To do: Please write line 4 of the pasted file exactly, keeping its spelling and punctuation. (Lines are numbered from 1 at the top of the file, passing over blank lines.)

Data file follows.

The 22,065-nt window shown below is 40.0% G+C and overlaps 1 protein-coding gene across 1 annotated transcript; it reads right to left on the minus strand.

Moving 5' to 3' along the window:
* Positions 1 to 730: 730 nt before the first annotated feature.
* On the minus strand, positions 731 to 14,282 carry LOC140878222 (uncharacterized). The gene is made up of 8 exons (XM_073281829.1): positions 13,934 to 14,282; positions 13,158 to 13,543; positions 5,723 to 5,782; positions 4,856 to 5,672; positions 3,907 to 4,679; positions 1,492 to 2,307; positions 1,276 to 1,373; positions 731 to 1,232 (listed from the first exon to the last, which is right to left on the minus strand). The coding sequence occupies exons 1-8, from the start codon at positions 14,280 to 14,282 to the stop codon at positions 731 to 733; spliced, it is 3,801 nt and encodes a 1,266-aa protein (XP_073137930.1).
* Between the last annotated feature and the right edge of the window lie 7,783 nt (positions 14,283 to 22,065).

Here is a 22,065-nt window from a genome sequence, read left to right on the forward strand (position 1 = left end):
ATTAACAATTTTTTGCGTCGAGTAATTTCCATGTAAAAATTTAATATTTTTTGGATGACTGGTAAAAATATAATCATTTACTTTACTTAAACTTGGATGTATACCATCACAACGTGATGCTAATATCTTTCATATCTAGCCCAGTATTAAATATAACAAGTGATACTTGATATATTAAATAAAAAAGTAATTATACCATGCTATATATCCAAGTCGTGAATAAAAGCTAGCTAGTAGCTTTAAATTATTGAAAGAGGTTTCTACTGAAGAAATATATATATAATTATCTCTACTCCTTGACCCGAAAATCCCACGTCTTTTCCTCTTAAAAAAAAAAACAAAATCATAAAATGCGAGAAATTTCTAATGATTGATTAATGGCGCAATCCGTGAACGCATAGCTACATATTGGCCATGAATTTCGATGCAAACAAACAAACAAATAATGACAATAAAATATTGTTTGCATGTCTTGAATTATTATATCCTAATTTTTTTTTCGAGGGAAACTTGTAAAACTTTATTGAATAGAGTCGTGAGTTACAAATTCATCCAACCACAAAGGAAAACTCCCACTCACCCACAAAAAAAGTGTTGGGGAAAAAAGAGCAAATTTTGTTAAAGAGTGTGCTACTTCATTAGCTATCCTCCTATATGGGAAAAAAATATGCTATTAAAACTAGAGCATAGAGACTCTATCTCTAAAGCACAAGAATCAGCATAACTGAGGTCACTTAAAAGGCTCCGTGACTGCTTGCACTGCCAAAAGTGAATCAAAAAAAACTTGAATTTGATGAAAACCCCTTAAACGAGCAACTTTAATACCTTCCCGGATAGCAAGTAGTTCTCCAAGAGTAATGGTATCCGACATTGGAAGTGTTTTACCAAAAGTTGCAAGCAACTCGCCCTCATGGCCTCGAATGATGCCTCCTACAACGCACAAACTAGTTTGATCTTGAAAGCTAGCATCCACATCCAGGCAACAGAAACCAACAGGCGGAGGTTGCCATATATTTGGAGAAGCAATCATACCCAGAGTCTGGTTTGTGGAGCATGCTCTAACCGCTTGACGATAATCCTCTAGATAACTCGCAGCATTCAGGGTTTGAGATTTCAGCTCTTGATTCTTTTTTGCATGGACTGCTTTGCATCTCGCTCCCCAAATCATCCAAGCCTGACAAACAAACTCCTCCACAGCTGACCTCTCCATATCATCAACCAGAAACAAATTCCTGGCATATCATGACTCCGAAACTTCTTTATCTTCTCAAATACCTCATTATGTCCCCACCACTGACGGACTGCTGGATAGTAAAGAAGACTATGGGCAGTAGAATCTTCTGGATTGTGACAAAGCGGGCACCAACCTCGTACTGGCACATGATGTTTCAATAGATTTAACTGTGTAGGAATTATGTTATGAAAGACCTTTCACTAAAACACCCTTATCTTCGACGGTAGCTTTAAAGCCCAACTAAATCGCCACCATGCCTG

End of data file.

* On the minus strand, positions 731 to 14,282 carry LOC140878222 (uncharacterized). The gene is made up of 8 exons (XM_073281829.1): positions 13,934 to 14,282; positions 13,158 to 13,543; positions 5,723 to 5,782; positions 4,856 to 5,672; positions 3,907 to 4,679; positions 1,492 to 2,307; positions 1,276 to 1,373; positions 731 to 1,232 (listed from the first exon to the last, which is right to left on the minus strand). The coding sequence occupies exons 1-8, from the start codon at positions 14,280 to 14,282 to the stop codon at positions 731 to 733; spliced, it is 3,801 nt and encodes a 1,266-aa protein (XP_073137930.1).